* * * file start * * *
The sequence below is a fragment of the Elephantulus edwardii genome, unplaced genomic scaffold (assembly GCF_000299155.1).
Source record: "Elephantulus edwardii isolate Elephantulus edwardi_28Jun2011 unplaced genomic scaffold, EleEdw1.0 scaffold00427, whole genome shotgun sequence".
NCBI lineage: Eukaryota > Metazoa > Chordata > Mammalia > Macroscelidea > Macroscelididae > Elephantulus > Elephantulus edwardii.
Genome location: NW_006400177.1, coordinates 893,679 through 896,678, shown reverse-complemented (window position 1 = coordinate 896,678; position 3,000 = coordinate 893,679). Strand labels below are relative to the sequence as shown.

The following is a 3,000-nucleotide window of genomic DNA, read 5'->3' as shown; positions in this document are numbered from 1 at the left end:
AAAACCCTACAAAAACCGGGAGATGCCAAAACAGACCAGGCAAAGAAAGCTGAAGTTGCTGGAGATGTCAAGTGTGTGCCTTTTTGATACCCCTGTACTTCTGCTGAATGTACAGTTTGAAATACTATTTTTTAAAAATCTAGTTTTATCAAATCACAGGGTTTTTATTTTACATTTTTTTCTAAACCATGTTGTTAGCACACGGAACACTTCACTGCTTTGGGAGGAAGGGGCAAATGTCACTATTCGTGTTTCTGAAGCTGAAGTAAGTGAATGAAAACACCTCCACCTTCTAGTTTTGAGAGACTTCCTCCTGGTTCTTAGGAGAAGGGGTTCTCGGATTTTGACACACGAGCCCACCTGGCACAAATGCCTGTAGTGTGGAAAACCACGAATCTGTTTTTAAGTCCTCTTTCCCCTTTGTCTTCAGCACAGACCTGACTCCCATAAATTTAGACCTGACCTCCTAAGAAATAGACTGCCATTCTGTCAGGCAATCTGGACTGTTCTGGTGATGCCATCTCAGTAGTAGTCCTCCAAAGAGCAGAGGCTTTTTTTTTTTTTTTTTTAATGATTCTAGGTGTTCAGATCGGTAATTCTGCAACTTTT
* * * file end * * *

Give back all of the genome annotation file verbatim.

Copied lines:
The sequence below is a fragment of the Elephantulus edwardii genome, unplaced genomic scaffold (assembly GCF_000299155.1).
Source record: "Elephantulus edwardii isolate Elephantulus edwardi_28Jun2011 unplaced genomic scaffold, EleEdw1.0 scaffold00427, whole genome shotgun sequence".
NCBI lineage: Eukaryota > Metazoa > Chordata > Mammalia > Macroscelidea > Macroscelididae > Elephantulus > Elephantulus edwardii.
Genome location: NW_006400177.1, coordinates 893,679 through 896,678, shown reverse-complemented (window position 1 = coordinate 896,678; position 3,000 = coordinate 893,679). Strand labels below are relative to the sequence as shown.

The following is a 3,000-nucleotide window of genomic DNA, read 5'->3' as shown; positions in this document are numbered from 1 at the left end:
AAAACCCTACAAAAACCGGGAGATGCCAAAACAGACCAGGCAAAGAAAGCTGAAGTTGCTGGAGATGTCAAGTGTGTGCCTTTTTGATACCCCTGTACTTCTGCTGAATGTACAGTTTGAAATACTATTTTTTAAAAATCTAGTTTTATCAAATCACAGGGTTTTTATTTTACATTTTTTTCTAAACCATGTTGTTAGCACACGGAACACTTCACTGCTTTGGGAGGAAGGGGCAAATGTCACTATTCGTGTTTCTGAAGCTGAAGTAAGTGAATGAAAACACCTCCACCTTCTAGTTTTGAGAGACTTCCTCCTGGTTCTTAGGAGAAGGGGTTCTCGGATTTTGACACACGAGCCCACCTGGCACAAATGCCTGTAGTGTGGAAAACCACGAATCTGTTTTTAAGTCCTCTTTCCCCTTTGTCTTCAGCACAGACCTGACTCCCATAAATTTAGACCTGACCTCCTAAGAAATAGACTGCCATTCTGTCAGGCAATCTGGACTGTTCTGGTGATGCCATCTCAGTAGTAGTCCTCCAAAGAGCAGAGGCTTTTTTTTTTTTTTTTTTAATGATTCTAGGTGTTCAGATCGGTAATTCTGCAACTTTT